A commemoration will be held on Monday for veterans of the UK’s nuclear test programme, whose “invaluable contribution” to the country is set to be marked.
The service, held at the National Memorial Arboretum at Alrewas, Staffordshire, will mark the 70th anniversary of the UK’s first atomic test – which took place on October 3 1952.
Nuclear test veterans and their families are hopeful that the Government will announce a medal recognising their service.
Veterans minister Johnny Mercer is due to attend, with many veterans expected to wear a “missing medal” badge to show they are still denied an official honour for their service to their country.
Mr Mercer said: “To this day the nuclear deterrent remains the cornerstone of our defence and that is only because of the service and contribution of the brilliant veterans and civilian personnel.
“It’s right that we mark this contribution today.”
Defence Secretary Ben Wallace, who will also join the event, said that the veterans had made an “invaluable contribution to the safety and security of the UK and we recognise and deeply value their enduring service to our nation”.
Alan Owen, founder of the Labrats International charity for atomic test survivors, said he hoped the event would be used to announce a medal recognising the test veterans which the group has been campaigning for over several years.
Last week, he told the PA news agency: “We are very thankful to the Office of Veterans Affairs for all their work, we are hopeful there is going to be an announcement of a medal at this event, although this has not been confirmed.
“We hope this event will be the start of further engagement with the OVA and ministers and they will work towards getting this recognition.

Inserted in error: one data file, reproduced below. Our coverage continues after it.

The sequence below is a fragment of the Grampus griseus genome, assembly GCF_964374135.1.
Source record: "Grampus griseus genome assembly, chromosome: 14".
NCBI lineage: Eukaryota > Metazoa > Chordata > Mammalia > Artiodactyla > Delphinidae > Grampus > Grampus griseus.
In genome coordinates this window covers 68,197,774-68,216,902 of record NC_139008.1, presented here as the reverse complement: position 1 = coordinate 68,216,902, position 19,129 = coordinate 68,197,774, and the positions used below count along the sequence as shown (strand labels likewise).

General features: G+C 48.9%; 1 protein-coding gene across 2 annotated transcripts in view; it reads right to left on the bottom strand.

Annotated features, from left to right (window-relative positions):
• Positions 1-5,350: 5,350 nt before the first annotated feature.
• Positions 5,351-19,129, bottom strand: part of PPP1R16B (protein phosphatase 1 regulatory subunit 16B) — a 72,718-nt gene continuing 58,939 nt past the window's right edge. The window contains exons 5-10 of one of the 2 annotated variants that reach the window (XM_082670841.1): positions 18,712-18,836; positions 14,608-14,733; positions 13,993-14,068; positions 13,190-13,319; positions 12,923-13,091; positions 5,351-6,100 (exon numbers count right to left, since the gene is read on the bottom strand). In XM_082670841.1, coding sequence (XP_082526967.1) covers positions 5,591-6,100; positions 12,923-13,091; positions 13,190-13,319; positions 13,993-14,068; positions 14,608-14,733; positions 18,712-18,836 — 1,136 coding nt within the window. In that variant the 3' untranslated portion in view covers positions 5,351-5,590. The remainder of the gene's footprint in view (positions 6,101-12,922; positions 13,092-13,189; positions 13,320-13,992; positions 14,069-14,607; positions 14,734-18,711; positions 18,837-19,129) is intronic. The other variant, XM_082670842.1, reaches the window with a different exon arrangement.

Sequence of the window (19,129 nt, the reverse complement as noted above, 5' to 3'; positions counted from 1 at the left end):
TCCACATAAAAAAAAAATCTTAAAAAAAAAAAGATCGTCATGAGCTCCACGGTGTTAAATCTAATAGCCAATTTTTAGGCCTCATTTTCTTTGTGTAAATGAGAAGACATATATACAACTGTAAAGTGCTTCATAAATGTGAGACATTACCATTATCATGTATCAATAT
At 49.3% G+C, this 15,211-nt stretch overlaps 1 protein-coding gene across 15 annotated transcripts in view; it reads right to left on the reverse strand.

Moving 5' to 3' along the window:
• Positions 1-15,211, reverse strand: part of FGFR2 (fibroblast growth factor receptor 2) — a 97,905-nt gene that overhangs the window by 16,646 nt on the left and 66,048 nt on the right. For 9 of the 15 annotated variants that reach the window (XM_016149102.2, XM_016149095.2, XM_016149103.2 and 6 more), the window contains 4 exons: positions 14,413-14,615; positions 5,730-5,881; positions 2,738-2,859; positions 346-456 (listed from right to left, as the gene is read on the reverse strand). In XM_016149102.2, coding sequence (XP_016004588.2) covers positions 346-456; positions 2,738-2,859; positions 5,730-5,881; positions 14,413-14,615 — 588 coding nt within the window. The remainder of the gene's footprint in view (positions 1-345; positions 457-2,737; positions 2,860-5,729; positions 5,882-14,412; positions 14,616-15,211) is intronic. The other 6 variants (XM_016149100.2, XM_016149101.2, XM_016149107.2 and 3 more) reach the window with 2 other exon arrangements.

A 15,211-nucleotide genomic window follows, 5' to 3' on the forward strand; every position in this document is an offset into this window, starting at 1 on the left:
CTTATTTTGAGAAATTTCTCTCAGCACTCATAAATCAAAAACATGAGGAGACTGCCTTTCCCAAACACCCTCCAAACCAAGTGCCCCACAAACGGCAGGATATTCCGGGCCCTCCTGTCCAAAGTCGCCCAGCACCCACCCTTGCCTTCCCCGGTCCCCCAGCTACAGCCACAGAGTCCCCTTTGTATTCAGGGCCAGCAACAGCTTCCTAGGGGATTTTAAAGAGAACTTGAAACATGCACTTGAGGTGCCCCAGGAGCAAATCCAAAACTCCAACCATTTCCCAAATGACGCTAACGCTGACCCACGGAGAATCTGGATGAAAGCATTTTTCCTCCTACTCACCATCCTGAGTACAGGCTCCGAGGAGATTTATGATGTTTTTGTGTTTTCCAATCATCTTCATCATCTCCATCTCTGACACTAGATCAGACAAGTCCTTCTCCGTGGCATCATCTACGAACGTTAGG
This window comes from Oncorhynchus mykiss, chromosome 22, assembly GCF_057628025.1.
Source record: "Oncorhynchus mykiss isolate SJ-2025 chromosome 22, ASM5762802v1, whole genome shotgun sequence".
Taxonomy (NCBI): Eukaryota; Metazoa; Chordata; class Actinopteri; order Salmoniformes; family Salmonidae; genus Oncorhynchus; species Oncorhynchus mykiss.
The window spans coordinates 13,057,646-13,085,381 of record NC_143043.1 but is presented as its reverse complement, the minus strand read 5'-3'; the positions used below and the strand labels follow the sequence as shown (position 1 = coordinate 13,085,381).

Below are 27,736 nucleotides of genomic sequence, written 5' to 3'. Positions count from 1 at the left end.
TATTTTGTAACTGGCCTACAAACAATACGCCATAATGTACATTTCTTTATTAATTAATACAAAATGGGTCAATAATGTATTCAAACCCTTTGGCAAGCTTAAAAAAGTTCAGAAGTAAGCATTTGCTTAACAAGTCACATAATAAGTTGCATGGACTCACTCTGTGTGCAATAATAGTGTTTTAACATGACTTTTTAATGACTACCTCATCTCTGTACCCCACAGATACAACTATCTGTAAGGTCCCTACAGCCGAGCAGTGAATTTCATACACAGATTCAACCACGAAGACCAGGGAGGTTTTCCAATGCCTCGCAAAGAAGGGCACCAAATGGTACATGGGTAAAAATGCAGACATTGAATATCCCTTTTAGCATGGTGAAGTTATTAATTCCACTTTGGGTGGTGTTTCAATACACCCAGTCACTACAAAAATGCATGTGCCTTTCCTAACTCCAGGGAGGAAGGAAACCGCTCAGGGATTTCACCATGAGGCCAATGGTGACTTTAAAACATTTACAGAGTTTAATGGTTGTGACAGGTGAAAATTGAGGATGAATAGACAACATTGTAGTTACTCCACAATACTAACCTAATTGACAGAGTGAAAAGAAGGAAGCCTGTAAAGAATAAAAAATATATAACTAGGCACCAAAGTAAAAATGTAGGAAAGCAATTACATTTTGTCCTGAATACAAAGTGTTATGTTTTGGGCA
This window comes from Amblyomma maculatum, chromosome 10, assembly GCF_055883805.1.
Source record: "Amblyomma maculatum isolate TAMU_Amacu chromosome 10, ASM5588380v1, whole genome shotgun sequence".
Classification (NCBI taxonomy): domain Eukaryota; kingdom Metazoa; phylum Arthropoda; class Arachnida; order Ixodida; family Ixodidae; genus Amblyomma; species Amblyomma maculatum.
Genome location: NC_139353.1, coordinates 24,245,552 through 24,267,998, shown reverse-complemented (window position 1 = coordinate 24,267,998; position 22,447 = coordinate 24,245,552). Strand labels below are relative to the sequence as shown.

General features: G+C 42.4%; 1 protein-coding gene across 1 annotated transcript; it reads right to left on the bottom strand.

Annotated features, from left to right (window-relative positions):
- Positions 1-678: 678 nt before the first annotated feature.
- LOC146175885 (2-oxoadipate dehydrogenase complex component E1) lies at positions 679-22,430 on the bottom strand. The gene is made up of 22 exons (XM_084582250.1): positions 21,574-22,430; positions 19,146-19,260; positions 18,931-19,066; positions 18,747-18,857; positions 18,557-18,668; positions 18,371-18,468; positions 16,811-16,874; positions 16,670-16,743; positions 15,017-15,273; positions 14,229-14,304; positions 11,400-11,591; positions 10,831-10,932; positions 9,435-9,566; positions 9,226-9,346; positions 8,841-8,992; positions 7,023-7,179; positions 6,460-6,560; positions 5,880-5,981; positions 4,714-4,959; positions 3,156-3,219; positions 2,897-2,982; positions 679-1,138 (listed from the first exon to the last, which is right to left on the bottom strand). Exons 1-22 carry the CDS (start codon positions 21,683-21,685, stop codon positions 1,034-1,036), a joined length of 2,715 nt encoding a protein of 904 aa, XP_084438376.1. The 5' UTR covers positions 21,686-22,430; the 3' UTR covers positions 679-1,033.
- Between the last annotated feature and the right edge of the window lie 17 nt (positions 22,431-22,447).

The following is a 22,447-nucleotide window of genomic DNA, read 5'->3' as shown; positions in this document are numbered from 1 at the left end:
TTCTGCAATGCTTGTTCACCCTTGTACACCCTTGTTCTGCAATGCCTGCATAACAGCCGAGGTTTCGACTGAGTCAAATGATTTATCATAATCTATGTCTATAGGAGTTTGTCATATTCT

“It’s a good start and for ministers to attend and give us this recognition is great, although we want more.
“There has never been a memorial organised previously by the Government, we have done our own small memorials and services but there has never been any organisation by the Government.
“We were getting standard letters, ‘We appreciate your service, we can’t meet at this time’, now we are having meetings and they are negotiating with us.”
The commemoration service follows an open letter by former prime minister Boris Johnson announcing £450,000 funding for an oral history and education package about the UK nuclear testing programme.
He also asked for the issue of a medal to be reassessed and wrote: “Many of us have spent our whole lives under the formidable shield that you helped to build. On behalf of all those millions, let me offer my profound thanks for your part in keeping us safe.”
Mr Owen, whose father, James Owen, from Cheltenham, was present during nuclear testing on Christmas Island in 1962 at the age of 21 said: “It’s great the Government is starting to recognise the veterans.
“For me it is going to be an emotional day because I will be representing him and my sister will be there and we will be laying flowers in his memory.”
His sister was born blind in one eye, his elder brother died aged 31, and Mr Owen recently suffered a cardiac arrest.
James Owen died from heart conditions at the age of 52 in 1994.
The first test of a British atomic device, a plutonium implosion device, took place in Main Bay, Trimouille Island in the Montebello Islands in western Australia.
The success of Operation Hurricane ensured Britain’s place as the third nuclear power after the USA and the Soviet Union.